I strolled my neighbourhood a couple of days after the storm. The sun came out for three straight days. People were out walking their dogs, taking sleds and pulling their children along the streets, digging out the snowshoes and traversing the trails. Having a laugh at the big bad storm that tried to break the spirit of a province that couldn’t be broken. It’s been a rough week but we survived it all in Newfoundland style. We made light of the monstrous snowbanks and decorated them with snarky phrases instead of cursing their existence. We posted signs and made snow-people instead of complaining we would never see our lawns. We assured the downtowners we would visit when they opened, that their pleas have not fallen on deaf ears. Who doesn’t want a beer and a meal after all of that shoveling?
In a country where winter defines us, we have set an example for other provinces and other cities that will no doubt be faced with its own version of Snowmageddon. The world stood still and watched as people treated others with humanity and compassion. People offered food, strained muscles, worked tireless hours without complaint, offered free rides, gave without the expectation of anything in return all in the name of helping each other endure an impossible circumstance. Not only did we survive, but we also demonstrated what a lot of heart, an indelible sense of humour and a few helping hands from our military can do when faced with ‘a bit of snow’.
If another snowstorm the size and ferociousness of this blizzard happens to darken our doorway again, I imagine we would react much the same. “Get out the shovels, b’ys she’s blowin’ a gale. Youngsters, put your hoods up, we goes.”
Like anything worth doing,it’s worth doing well. And doing something ‘well’ is quite relative a term. And I hate starting sentences with ‘and’. Ugh.
As I’m feverishly writing my next entry into the anthology of ‘Books People Will ReadAfterI’m Dead’ I’ve been missing events and goings on to which I really should have been paying more attention. As I was downing my glass of wine the other night, someone mentioned something aboutTikTok. I’m thinking Nanny’s noisy clock that is currently hanging in her kitchen and dings every BLESSED HOUR ON THE HOUR, but no. TikTokis an app for lip-syncing and karaoke-gone-awry. It’s asocial media app that lets a person download a video of someone singingbadly toN’Syncor the Backstreet Boys or maybe amore currentmusicianlike theBiebs. I’m thinking of doing ‘Bye-Bye’ ala JT with the curls and the baggy jeans and the fancy-dancymoves.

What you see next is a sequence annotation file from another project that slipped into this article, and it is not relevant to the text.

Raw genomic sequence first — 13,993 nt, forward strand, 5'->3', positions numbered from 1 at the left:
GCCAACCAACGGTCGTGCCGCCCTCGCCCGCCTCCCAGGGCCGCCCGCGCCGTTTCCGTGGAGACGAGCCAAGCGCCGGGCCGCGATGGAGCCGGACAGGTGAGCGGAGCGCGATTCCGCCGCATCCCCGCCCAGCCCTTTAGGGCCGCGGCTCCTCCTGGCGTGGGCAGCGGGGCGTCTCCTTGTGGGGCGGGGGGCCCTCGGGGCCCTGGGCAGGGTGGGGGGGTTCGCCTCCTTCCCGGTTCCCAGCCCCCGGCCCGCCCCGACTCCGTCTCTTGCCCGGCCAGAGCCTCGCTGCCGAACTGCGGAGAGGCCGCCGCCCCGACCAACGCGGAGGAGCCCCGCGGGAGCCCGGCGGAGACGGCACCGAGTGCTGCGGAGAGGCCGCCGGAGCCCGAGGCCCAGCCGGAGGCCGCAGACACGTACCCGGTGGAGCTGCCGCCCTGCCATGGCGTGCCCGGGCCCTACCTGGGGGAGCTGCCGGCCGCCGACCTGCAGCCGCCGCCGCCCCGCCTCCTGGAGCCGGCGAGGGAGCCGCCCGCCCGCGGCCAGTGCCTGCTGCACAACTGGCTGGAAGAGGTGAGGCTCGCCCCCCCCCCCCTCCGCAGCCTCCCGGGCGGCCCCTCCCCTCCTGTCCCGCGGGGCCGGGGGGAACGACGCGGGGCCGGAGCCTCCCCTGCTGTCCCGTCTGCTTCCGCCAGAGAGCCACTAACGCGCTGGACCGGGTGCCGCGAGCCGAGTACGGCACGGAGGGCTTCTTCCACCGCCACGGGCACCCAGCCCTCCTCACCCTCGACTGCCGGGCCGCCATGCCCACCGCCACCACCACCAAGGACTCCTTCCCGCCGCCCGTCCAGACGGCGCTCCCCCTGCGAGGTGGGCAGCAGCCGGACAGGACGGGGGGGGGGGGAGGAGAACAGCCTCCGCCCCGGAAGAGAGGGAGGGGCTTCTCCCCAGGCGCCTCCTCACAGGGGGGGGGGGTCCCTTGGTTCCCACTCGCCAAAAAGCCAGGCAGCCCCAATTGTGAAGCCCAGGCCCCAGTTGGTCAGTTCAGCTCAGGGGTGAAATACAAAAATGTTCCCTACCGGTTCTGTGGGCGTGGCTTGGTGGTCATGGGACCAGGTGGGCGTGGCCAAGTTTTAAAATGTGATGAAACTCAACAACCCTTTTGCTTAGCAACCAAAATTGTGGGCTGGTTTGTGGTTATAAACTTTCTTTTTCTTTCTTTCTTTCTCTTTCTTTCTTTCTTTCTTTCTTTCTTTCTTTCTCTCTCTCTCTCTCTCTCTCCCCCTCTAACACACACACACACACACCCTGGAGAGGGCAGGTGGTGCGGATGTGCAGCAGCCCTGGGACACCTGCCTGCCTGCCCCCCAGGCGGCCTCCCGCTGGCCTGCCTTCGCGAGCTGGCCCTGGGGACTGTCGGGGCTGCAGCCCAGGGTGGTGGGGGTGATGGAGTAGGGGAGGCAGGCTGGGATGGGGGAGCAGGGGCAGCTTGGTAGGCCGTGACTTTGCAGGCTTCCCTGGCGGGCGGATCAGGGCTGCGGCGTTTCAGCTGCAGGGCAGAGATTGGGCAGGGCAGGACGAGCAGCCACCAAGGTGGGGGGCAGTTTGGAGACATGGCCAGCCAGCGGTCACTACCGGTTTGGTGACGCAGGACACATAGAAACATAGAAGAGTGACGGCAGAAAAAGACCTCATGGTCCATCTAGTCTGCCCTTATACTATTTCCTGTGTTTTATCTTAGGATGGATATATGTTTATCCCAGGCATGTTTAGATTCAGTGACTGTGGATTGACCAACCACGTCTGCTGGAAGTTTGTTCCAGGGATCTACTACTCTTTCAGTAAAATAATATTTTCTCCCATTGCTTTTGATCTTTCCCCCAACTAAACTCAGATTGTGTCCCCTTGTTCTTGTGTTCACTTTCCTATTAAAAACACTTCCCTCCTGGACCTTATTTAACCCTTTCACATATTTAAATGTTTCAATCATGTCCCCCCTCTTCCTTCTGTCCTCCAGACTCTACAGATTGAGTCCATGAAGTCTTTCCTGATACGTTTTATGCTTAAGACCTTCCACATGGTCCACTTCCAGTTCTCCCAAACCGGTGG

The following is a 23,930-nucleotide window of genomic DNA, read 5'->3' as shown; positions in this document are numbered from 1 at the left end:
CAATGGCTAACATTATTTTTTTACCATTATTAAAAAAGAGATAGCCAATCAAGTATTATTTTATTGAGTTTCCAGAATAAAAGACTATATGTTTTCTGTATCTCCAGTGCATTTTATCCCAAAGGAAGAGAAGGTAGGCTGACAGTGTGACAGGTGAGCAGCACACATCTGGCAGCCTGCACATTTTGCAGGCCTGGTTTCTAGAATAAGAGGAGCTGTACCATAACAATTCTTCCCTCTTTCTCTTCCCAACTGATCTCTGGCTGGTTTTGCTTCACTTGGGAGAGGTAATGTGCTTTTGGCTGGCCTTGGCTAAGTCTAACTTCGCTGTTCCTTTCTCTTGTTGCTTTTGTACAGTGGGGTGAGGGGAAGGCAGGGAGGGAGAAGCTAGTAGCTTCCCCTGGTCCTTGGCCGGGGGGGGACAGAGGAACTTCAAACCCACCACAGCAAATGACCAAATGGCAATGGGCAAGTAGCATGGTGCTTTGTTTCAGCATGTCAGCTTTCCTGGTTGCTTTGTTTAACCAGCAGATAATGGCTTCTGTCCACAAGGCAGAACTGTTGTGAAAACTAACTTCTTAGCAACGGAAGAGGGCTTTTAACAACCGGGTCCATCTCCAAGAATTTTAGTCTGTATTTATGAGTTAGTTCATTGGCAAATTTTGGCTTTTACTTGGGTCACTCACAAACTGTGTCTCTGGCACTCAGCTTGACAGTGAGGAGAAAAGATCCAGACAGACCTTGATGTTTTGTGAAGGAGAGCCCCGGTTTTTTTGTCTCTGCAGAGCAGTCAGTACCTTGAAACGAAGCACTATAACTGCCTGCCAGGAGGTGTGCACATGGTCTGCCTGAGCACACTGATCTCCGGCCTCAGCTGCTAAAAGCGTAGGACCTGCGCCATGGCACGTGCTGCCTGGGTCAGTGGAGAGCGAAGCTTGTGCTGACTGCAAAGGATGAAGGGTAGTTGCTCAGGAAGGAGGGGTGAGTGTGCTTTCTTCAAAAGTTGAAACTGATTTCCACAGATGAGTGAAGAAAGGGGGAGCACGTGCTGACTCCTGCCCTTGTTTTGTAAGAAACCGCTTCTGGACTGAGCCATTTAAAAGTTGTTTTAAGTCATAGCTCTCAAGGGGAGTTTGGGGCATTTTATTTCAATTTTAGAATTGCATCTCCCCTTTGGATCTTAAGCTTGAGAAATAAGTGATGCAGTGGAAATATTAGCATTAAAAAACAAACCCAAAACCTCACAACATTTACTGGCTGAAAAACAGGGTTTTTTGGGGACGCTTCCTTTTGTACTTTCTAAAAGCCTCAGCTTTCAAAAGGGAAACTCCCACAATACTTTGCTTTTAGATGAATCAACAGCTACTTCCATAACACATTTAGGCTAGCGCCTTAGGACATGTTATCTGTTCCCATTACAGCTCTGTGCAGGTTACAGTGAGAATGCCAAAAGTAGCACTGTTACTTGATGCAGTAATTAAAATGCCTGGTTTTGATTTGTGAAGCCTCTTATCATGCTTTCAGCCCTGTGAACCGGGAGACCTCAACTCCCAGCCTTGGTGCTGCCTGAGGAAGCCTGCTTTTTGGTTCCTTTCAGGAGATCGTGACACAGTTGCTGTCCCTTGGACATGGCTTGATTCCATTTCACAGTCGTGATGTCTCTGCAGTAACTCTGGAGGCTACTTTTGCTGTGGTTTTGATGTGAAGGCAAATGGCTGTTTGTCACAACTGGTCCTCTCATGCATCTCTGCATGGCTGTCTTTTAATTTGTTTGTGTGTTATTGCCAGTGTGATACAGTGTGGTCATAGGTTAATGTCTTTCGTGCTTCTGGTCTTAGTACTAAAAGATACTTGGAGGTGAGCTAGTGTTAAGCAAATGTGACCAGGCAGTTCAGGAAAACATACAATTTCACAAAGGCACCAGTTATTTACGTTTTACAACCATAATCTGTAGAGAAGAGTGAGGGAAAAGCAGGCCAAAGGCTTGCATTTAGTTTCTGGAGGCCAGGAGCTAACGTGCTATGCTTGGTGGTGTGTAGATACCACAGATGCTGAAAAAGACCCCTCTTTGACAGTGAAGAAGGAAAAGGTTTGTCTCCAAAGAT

I could joinTikTokand connect with the peeps who arejammin’ to NKOTB andIT’SBRITTANY, BITCH. Maybe somebodysingin’ some Alanis…Yeah. “Isn’t it Ironic? Don’tyathink?” I could so NOT do that. Well. Not well. At all.
Maybe I’ll doa video of Mags when sheborksat the ‘hood dogs. She couldbe the next big thing! Add some music and BAM she’s the four-legged Madonna of the doggo-world. Maybe she could do a whole rap-thing.Instead of ‘Lose Yourself’ she could do ‘PooYo’self’. EPIC.
I’ll keep brain-storming some ideas whilst desperately trying to stay on-trend. Do we still say ‘whilst’? Ugh.
The other morning when leaving Bootcamp, I heard a woman exclaim how mundane her life had become with making lunches and gathering kids to the bus for school. I remember those days. Frankly, I’m glad they’re over. It’s challenging being a mom and working and shuffling after-school activities, homework, discipline and then you still have to feed these people. It’s exhausting. And then, it seems a few days later, they’re driving cars and shuffling themselves to after-school activities. They’re going to parties and getting part-time jobs. They buy their own lunches and get busy with friends. Pretty soon, she’s going to college or university and taking classes we’ve never heard of and dating people we don’t know. Who owns you?
Then you find yourself sitting at her convocation
and celebrating her achievement (which is really yours, as well) and then she’s
stressed because she has to find a job.
Then you turn around and she’s moved out into her own apartment because she
has actual employment, her own vehicle and a life. And here you are Mommy, with her lunch in
your hand saying, ‘but I made you peanut butter, your favourite.’ She shrugs and says she has her own food and
will see you later. Like next week. When she has the time and is not on
shift. And she needs food for her
The mundane is how you go from ‘Mommy,
I need you’ to ‘Mom, I’ll see you later.’
It’s all the crap you have to endure in order to see that snotty-nosed
kid become an adult. One capable of
making her own lunches and paying her own bills and taking care of somebody else’s
sick baby. But then she comes home and
opens the fridge to see what’s to eat and she wants to watch Arthur’s Perfect
Christmas with you and everything is right with the world, until she has to go
back to work and become an adult and someone else’s caregiver.
You did that, Mommy. Because you made her lunches and you got her
shuffled to the bus and you read her stories at night for the one-hundredth
millionth time and you did it because you knew, someday, it would all be worth
it. I know, right now it’s tiring and
challenging. I know you have no time for
yourself and you wish she would just be a bit more independent, but don’t rush
it. She’ll get there. In her own time.
Hang in there, Mommy. You are doing a great job. Make those damned lunches, take her to the
bus stop and read the bed-time stories. You’ll
blink and you’ll be hanging art in her new apartment and wondering if she has
enough toilet paper for next week.
The mundane stuff is what she
relies on. You are her safety net. Keep going.